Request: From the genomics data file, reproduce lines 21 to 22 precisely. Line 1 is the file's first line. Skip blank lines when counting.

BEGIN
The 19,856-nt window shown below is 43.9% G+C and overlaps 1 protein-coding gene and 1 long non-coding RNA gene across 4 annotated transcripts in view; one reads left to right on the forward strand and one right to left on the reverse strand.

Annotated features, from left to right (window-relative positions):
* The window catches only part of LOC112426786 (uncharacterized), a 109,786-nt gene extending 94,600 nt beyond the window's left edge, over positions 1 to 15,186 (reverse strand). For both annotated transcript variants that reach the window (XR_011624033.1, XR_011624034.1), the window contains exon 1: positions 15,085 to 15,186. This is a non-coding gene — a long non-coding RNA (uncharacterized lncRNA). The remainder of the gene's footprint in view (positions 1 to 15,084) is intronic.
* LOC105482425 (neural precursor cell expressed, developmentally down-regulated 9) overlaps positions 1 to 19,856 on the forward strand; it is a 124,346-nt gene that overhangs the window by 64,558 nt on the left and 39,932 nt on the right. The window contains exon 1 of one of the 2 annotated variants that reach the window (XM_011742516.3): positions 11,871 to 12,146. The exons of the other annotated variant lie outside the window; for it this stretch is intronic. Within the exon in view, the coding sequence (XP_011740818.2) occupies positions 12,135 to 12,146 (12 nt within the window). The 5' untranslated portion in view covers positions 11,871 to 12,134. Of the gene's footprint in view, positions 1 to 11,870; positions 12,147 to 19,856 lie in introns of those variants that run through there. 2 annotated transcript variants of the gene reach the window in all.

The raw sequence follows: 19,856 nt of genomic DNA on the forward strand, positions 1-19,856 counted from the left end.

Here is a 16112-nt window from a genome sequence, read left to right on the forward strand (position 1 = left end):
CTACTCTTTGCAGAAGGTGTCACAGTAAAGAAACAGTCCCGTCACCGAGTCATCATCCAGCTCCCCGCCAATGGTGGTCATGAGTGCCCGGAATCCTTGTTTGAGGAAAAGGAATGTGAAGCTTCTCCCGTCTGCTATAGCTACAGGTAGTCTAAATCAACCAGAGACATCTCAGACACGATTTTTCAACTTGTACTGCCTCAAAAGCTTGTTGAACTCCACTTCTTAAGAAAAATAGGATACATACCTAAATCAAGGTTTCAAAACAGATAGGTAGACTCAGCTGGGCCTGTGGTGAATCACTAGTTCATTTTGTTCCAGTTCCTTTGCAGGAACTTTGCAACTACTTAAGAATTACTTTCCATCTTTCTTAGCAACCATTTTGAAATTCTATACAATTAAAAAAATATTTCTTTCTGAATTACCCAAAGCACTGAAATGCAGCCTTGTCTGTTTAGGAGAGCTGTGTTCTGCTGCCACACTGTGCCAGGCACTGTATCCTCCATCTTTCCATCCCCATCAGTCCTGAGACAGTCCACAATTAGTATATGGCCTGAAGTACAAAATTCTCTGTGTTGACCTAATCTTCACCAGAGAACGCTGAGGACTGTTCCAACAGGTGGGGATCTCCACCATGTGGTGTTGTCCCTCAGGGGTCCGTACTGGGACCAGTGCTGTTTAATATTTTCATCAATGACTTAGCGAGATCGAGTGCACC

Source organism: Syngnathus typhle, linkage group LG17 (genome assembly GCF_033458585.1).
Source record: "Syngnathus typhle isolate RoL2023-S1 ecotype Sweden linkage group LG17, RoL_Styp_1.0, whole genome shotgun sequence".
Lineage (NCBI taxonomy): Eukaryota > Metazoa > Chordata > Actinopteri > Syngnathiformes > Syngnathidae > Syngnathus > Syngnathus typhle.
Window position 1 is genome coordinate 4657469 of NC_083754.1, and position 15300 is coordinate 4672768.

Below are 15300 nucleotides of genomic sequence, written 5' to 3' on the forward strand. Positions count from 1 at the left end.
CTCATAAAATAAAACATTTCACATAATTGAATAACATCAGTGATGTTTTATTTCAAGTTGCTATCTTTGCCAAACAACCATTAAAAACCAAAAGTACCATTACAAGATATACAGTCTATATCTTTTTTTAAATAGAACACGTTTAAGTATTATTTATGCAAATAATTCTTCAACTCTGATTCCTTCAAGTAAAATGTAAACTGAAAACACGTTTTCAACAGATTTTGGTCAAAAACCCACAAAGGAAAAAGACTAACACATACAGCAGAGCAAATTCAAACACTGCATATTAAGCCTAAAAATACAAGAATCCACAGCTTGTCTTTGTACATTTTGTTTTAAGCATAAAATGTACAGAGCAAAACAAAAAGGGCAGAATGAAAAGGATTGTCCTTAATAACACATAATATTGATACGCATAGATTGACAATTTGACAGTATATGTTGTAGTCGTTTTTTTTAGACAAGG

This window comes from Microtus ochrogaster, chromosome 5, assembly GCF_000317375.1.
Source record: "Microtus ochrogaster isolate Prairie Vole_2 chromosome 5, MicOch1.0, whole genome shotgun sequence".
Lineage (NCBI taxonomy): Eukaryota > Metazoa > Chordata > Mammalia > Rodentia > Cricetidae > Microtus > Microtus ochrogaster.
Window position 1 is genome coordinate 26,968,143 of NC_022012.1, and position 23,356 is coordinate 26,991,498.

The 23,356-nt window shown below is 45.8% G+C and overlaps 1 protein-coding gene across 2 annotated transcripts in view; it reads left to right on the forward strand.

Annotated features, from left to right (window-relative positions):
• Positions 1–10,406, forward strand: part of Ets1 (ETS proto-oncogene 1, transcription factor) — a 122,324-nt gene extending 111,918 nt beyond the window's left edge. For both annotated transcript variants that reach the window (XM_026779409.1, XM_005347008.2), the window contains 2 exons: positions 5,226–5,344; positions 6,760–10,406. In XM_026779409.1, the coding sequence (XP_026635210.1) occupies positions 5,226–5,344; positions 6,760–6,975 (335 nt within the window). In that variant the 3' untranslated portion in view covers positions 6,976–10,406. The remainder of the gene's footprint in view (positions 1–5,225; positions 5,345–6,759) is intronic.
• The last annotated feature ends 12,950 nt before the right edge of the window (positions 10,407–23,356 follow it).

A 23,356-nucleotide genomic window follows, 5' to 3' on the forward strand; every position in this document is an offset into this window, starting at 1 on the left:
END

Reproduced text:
• The last annotated feature ends 12,950 nt before the right edge of the window (positions 10,407–23,356 follow it).

A 23,356-nucleotide genomic window follows, 5' to 3' on the forward strand; every position in this document is an offset into this window, starting at 1 on the left: